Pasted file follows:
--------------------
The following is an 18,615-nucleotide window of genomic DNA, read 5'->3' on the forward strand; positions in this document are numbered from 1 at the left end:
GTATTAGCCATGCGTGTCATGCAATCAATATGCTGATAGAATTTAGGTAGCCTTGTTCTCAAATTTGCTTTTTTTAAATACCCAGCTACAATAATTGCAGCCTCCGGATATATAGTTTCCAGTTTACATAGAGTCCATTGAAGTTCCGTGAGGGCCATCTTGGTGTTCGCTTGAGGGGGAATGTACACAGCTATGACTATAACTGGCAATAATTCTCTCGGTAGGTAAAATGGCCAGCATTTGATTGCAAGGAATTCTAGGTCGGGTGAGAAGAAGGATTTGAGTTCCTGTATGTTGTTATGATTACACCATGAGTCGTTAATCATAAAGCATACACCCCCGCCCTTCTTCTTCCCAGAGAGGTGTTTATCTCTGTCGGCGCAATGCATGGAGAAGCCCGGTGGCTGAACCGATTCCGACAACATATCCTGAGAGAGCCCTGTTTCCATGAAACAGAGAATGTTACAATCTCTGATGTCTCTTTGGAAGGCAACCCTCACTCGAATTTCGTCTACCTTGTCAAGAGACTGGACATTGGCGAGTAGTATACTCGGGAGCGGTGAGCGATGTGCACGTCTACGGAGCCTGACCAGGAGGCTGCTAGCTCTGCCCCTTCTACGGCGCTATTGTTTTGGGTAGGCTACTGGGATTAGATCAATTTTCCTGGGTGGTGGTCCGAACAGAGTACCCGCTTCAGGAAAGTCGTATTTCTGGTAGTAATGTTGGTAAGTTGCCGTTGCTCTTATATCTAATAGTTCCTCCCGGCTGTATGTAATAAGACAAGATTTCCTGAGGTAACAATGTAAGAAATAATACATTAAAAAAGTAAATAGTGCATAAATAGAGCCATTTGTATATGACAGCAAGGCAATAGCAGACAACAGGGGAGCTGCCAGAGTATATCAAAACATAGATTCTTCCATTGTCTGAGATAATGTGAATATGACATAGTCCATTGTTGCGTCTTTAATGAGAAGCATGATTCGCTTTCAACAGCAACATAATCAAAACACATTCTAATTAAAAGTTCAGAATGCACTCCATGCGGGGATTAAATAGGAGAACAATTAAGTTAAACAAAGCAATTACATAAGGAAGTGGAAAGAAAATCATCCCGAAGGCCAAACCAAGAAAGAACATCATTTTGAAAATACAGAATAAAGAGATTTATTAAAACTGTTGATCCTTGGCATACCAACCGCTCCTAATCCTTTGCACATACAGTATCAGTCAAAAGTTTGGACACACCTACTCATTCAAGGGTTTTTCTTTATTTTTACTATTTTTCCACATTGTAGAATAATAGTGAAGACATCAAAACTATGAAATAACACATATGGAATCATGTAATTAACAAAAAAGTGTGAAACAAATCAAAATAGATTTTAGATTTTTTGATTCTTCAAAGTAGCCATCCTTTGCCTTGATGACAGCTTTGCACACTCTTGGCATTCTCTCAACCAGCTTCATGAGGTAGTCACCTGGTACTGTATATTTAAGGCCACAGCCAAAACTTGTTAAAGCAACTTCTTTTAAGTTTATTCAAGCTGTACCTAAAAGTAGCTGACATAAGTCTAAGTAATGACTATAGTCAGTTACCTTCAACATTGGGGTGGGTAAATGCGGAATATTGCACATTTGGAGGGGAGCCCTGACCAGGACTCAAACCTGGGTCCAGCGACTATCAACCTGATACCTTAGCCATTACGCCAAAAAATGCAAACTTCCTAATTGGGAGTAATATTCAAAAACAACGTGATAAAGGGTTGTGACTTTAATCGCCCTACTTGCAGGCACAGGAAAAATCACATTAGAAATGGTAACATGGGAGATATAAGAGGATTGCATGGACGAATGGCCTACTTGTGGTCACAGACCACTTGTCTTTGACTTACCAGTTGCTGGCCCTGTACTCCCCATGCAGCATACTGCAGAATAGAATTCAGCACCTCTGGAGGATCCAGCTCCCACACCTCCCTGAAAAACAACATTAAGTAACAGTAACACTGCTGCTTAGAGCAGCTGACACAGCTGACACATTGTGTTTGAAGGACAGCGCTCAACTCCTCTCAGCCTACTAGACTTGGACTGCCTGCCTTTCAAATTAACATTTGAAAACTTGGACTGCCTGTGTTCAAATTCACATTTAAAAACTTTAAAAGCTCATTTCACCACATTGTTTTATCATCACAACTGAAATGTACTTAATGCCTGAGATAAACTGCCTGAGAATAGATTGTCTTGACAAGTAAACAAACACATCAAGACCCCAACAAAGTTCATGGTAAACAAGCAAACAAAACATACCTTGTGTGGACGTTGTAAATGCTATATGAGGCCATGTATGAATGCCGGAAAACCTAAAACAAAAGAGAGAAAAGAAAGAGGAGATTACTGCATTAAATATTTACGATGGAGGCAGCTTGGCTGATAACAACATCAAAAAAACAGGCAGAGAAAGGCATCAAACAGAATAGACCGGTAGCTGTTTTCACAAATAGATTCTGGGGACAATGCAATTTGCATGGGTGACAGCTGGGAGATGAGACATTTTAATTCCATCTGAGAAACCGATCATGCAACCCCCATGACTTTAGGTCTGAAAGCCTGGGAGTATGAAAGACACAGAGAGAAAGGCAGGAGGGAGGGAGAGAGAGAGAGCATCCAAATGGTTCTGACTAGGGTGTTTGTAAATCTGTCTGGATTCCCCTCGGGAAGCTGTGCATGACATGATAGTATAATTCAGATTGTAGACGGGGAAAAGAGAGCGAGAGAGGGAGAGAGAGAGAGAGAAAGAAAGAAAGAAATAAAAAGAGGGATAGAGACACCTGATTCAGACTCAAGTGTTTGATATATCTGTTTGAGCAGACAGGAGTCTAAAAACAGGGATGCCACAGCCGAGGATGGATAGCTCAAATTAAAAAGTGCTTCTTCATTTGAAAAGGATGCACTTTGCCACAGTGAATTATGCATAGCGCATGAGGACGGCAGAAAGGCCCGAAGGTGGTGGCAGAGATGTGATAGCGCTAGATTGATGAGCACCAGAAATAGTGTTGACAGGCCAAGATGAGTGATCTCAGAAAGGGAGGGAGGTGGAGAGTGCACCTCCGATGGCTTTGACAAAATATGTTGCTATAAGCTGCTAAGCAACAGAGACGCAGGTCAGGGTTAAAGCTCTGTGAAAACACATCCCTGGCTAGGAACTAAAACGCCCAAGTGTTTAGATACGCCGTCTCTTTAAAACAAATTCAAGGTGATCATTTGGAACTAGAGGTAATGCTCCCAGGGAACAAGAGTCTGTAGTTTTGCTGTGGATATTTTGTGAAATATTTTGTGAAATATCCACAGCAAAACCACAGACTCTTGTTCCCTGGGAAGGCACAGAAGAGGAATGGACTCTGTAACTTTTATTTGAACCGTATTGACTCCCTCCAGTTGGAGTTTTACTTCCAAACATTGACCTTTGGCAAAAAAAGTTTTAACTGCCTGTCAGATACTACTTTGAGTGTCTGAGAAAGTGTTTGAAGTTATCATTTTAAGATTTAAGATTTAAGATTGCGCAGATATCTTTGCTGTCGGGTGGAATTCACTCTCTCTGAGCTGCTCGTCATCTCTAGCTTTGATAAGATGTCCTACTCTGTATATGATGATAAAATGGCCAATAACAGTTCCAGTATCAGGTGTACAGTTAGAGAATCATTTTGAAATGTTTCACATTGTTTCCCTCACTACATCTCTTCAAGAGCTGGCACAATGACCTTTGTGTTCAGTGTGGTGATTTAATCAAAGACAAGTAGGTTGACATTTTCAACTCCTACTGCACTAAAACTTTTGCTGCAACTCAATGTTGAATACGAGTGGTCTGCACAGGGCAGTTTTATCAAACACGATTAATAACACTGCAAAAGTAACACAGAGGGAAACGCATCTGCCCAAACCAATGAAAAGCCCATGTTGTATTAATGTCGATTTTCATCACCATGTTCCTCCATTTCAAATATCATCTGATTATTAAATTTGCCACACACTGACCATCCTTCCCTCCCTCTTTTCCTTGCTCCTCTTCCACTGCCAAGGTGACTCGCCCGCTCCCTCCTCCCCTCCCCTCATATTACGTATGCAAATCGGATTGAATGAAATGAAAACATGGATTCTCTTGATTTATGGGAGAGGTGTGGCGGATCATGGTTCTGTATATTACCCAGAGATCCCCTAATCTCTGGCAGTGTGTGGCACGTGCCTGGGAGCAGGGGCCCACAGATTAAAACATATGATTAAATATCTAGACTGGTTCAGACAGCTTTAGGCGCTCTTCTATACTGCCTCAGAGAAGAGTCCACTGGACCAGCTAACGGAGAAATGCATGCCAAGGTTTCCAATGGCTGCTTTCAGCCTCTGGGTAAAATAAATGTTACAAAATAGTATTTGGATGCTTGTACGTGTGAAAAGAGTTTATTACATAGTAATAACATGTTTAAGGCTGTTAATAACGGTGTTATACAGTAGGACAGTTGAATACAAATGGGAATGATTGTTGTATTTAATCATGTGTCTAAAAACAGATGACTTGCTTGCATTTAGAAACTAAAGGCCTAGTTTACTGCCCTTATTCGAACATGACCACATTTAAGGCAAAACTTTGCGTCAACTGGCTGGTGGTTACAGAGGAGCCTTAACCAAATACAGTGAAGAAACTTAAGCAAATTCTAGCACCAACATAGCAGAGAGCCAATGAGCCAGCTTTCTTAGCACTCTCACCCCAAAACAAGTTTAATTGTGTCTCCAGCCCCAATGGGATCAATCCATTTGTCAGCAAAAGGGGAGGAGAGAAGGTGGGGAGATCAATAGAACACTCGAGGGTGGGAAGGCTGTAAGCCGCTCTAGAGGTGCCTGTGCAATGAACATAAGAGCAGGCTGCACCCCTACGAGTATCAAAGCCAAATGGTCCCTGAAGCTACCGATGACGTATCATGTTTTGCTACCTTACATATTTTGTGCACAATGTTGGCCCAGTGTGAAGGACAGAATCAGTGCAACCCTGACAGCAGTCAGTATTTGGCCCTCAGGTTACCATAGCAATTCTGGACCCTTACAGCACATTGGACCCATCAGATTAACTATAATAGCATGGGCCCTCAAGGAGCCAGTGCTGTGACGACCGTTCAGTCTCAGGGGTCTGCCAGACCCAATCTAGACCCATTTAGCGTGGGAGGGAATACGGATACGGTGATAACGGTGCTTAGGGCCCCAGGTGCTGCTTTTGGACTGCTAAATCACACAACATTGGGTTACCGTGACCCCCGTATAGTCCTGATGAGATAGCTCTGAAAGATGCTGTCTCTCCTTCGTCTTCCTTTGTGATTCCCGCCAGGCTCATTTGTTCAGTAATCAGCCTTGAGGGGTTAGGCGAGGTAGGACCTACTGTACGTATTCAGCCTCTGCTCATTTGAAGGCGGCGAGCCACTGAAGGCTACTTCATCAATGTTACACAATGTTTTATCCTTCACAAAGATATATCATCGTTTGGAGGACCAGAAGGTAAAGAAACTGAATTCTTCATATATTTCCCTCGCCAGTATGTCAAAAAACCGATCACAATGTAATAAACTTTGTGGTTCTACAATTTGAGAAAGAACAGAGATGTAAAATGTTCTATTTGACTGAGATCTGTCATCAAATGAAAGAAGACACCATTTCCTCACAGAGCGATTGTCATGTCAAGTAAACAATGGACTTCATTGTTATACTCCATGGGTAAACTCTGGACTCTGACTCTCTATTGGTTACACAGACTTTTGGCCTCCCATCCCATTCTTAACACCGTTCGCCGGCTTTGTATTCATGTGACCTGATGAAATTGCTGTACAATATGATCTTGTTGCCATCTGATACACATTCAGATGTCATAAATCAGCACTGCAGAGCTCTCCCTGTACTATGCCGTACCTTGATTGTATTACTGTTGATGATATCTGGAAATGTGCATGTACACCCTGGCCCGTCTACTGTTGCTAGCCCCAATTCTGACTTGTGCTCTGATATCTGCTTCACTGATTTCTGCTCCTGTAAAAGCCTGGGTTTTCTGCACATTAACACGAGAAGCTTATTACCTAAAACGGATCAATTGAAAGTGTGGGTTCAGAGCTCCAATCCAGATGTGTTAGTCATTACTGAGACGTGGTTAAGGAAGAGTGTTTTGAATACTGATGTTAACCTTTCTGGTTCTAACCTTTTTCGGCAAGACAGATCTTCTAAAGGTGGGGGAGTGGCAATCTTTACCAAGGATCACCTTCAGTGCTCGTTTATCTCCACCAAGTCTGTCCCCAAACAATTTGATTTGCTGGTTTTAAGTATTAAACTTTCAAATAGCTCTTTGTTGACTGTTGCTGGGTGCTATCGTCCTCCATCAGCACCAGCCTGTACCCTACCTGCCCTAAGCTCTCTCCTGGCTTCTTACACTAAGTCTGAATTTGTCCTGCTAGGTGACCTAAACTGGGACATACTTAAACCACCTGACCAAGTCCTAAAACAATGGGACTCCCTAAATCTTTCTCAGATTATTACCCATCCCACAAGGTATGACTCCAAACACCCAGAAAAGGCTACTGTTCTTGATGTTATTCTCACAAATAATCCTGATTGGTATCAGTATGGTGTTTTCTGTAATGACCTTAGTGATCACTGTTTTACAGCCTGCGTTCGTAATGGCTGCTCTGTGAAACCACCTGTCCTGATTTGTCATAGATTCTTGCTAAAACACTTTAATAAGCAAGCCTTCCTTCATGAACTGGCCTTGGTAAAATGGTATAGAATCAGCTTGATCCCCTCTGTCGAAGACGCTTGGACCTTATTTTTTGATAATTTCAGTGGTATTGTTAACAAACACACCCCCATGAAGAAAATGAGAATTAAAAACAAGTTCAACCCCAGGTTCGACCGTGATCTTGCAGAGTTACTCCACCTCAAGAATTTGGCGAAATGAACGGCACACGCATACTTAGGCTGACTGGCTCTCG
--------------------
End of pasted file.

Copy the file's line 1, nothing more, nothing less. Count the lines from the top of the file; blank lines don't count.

The following is an 18,615-nucleotide window of genomic DNA, read 5'->3' on the forward strand; positions in this document are numbered from 1 at the left end: